I almost never pay good money to see any movie.
At the movies, or pay-per-view at home.
Of course, I exclude Netflix and pay cable, like HBO and Showtime.
But Netflix, I have mainly so I can binge-watch TV series I never saw first time around.
And HBO and Showtime, I mainly have for the boxing.
The movies I see there I consider a bonus.
I binge-watch movies in the fall and winter, when the studios send me DVDs.
Or if I'm in L.A. and there are free Guild screenings.
But on rare occasions, I will actually stroll up to the box office, take out a wad of cash, and plunk it down to see a movie.
It's usually a Woody Allen movie, which won't last in my area for more than a week, or there is someone in it whose work I particularly admire, and just don't feel like waiting for DVDs or HBO.
There were two movies in this category that I plunked down the hard cash for.
I went to one of them because the stars were Martin Short and Charles Grodin.
I'd always been a major fan of Martin Short.
I'd always felt he could do no wrong.
And I'd been a sucker for Grodin since "The Heartbreak Kid" and "Midnight Run"
So I thought "Great combination! Can't miss!"
So I loosened my wallet, parted with the dough, and took my seat.
The movie was called "Clifford".
Short played this unctuous child-man, or man-child, or child, I was never sure which.
And Grodin was his adult mentor, of sorts.
And the entire movie, at least what I saw of it, was Short being actively unctuous, constantly annoying Grodin, and Grodin either being patient with him, or losing his patience with him.
It didn't take that long for me to lose my patience with the whole thing.
And there is always that moment when you know it's not going to get any better.
So I abandoned ship midway through,, and simply considered it money wasted.
The other experience along these lines involved someone else whose movies I always enjoyed.
I'd seen his entire output and had never been disappointed.
Until I saw, or at least half-saw, "Meet Wally Sparks"
There was nothing particularly wrong with the story.
He played a politician running for office, managing to offend everyone he met.
Not necessarily a bad idea.
The problem was the execution.
Every one out of two lines of dialogue was a setup for a "dick" joke.
And every other of the two lines of dialogue was the punchline for a "dick" joke.
Now, I like a good dick joke as well as the next fellow.
But the repetitive nature of the dick jokes in this picture was unprecedented.
Rodney totally gilded the lily.
And about halfway through this one, I realized I was on the Dick Joke Express.
And I had to hurl myself on to the tracks.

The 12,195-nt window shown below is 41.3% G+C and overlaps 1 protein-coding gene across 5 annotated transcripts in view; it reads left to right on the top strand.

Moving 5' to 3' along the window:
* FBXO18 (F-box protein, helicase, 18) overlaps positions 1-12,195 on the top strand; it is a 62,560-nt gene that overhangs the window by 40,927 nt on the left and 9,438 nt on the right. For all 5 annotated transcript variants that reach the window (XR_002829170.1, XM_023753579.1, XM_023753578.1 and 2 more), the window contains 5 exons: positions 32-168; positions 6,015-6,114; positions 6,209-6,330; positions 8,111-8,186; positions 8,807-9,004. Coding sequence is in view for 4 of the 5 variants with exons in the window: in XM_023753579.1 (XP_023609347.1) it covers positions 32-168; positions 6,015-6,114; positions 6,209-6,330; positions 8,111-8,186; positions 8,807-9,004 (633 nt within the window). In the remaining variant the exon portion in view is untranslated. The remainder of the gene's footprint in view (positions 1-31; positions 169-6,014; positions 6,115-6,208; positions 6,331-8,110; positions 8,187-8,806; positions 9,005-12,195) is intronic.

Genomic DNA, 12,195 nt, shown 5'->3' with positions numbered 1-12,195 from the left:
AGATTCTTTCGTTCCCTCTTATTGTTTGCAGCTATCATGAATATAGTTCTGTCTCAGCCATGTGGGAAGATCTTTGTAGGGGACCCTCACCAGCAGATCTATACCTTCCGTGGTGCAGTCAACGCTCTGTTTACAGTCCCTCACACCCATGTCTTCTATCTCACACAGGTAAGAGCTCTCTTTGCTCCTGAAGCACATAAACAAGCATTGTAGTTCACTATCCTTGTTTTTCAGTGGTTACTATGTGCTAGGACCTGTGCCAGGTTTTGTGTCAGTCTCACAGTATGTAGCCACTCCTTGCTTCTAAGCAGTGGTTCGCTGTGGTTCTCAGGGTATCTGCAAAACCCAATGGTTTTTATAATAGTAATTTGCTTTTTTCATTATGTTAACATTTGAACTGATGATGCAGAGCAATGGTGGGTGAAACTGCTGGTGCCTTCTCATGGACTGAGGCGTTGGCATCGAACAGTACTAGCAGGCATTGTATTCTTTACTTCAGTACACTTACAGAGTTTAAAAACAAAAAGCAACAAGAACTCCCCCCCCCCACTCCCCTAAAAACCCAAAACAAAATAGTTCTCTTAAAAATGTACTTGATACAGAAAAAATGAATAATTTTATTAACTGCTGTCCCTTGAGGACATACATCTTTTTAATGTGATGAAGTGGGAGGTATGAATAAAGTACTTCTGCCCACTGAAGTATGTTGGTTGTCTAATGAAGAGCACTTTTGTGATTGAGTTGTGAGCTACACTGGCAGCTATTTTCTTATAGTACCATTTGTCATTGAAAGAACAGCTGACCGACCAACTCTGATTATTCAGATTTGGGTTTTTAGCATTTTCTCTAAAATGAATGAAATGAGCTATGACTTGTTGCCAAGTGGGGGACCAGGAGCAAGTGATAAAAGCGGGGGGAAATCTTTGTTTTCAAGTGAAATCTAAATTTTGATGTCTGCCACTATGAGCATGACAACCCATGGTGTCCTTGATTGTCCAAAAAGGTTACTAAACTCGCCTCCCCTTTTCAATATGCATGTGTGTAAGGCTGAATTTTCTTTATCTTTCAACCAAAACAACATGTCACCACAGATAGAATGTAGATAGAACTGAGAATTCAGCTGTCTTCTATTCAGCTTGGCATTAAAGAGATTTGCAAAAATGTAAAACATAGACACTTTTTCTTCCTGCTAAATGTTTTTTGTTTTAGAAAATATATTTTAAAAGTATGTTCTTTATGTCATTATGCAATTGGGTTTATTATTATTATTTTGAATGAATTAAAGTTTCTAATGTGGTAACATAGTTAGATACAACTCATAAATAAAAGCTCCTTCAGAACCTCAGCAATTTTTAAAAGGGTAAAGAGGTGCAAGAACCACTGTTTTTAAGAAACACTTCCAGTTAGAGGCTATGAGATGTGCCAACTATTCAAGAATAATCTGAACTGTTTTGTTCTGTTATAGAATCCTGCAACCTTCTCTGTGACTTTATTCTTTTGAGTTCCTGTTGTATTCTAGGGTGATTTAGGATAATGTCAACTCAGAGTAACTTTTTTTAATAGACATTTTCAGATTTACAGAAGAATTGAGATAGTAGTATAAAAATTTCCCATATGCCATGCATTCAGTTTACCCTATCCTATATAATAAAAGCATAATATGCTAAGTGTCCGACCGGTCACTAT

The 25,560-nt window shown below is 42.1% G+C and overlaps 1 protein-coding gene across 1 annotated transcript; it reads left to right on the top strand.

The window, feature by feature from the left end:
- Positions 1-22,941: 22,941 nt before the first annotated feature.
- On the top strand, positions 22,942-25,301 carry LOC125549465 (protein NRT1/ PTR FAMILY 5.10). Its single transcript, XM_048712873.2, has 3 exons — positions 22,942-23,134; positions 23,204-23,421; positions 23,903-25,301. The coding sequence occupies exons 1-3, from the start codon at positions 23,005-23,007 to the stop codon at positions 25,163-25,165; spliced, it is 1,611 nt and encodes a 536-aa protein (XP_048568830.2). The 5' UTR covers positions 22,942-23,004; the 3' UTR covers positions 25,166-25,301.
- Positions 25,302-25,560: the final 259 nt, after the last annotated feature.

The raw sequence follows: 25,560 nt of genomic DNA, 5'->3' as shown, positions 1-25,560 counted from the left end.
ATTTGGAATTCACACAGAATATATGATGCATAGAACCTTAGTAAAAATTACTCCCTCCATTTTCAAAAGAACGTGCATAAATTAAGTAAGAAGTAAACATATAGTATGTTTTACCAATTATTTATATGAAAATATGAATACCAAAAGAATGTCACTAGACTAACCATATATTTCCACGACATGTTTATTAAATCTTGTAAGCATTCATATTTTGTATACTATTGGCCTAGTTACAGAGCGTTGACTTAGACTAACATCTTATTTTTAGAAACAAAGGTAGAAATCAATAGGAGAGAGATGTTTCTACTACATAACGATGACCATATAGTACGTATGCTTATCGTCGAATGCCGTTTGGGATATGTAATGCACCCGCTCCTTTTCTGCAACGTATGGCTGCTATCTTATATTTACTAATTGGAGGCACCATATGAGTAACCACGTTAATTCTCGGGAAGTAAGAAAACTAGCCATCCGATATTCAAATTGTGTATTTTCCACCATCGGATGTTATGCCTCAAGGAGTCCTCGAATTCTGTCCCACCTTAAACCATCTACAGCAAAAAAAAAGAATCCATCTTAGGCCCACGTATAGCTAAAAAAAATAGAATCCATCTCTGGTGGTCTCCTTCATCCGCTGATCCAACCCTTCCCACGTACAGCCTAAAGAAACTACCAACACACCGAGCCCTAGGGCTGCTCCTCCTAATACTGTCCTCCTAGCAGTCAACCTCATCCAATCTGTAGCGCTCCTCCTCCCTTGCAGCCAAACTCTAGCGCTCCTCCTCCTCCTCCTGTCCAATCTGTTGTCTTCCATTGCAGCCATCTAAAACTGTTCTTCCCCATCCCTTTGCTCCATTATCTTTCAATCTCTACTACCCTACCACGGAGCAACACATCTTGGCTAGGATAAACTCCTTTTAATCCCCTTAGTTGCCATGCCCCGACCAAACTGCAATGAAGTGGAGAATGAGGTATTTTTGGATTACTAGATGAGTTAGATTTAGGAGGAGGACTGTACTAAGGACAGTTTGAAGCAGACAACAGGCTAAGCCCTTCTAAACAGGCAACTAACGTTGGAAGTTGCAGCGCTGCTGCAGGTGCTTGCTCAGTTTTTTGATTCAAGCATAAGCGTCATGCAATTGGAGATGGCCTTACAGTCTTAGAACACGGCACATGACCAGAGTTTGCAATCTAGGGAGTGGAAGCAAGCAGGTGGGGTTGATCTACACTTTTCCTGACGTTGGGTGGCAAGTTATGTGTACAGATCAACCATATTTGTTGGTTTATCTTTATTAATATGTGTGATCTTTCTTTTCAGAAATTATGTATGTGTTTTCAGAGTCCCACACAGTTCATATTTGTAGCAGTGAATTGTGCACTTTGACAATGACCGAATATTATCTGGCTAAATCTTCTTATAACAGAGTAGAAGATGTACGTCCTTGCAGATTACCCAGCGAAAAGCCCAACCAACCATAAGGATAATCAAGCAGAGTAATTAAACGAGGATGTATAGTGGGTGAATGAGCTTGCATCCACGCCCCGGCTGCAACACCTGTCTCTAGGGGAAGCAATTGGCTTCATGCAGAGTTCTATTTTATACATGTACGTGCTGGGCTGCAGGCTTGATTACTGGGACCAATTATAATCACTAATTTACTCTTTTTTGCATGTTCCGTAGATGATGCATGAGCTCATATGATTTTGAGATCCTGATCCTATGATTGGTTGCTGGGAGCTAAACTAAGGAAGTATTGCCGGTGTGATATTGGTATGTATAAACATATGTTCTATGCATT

Left to his own devices, Rodney had no taste.
And he was definitely left to his own devices.
I should have learned from Martin Short and Charles Grodin:
Stay in your house.
My books ,"Show Runner" and it's sequel, "Show Runner Two", can be found at the Amazon Kindle Store.
Along with the newer ones, "The Man Is Dead", and "Report Cards".
You can search by typing in my name, Cindy Williams, Laverne and Shirley, The Odd Couple, or Happy Days.
Check them out.
You don't need a Kindle machine to download them.
Just get the free app from Kindle, and they can be downloaded to an IPhone, IPad, or Blackberry.
The paperbacks, "Mark Rothman's Essays" and my new novel, "I'm Not Garbo" are not e-books. But they are available for people without Kindle.
I have many readings and signings lined up for those, and the thing about Kindle is you can't sign one. If you'd like one of the paperbacks, personally autographed, contact me at firstname.lastname@example.org.
And now, we've got my reading of my "Laverne and Shirley Movie" screenplay on YouTube, and my 4-hour interview at the Television Academy's Emmy TV Legends Website.
Here's the link: www.emmytvlegends.org/interviews/people/mark-rothman"
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- mark rothman
- Hi. I am, according to my Wikipedia entry,(which I did not create) a noted television writer, playwright, screenwriter, and occasional actor. You can Google me or go to the IMDB to get my credits, and you can come here to get my opinions on things, which I'll try to express eloquently. Hopefully I'll succeed. You can also e-mail me at email@example.com. Perhaps my biggest claim to fame is being responsible, for about six months in 1975, while Head Writer for the "Happy Days" TV series, for Americans saying to each other "Sit on it."